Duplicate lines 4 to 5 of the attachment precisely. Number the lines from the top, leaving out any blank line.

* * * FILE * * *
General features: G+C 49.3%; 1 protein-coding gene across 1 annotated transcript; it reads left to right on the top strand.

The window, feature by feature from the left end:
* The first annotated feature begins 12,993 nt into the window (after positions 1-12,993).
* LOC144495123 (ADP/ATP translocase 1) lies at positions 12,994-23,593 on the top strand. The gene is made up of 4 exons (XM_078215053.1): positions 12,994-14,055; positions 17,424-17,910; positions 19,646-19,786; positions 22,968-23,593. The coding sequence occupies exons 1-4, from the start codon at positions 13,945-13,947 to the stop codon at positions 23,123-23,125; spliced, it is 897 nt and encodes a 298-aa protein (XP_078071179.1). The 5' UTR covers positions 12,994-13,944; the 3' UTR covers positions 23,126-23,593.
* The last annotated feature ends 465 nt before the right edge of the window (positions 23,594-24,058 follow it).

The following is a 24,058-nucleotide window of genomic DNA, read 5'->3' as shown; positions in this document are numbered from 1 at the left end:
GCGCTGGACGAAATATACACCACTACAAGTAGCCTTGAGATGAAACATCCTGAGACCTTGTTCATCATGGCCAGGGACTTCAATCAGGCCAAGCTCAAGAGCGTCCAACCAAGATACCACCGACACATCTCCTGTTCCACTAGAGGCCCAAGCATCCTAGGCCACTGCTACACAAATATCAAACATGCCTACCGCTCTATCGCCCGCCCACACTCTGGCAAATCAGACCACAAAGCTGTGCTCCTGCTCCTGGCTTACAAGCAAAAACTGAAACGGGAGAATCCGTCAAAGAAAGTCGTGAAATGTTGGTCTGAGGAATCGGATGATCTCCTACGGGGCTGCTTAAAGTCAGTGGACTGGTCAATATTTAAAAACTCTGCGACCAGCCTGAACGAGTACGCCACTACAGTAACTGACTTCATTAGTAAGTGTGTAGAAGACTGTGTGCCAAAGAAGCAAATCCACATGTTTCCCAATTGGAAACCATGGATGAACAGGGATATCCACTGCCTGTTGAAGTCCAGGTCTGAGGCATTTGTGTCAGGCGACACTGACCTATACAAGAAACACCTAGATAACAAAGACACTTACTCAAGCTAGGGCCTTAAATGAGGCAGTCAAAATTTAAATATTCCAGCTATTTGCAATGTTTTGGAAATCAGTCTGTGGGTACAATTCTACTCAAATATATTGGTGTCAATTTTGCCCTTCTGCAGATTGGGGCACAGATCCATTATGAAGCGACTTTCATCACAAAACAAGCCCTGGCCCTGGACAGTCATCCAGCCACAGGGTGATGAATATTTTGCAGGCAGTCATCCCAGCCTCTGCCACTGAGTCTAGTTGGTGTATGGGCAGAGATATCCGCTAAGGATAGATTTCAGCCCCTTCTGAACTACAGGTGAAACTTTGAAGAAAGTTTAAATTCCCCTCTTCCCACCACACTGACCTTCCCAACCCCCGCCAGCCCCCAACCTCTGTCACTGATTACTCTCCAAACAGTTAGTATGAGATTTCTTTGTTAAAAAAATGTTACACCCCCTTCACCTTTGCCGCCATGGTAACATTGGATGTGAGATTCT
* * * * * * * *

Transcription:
* LOC144495123 (ADP/ATP translocase 1) lies at positions 12,994-23,593 on the top strand. The gene is made up of 4 exons (XM_078215053.1): positions 12,994-14,055; positions 17,424-17,910; positions 19,646-19,786; positions 22,968-23,593. The coding sequence occupies exons 1-4, from the start codon at positions 13,945-13,947 to the stop codon at positions 23,123-23,125; spliced, it is 897 nt and encodes a 298-aa protein (XP_078071179.1). The 5' UTR covers positions 12,994-13,944; the 3' UTR covers positions 23,126-23,593.
* The last annotated feature ends 465 nt before the right edge of the window (positions 23,594-24,058 follow it).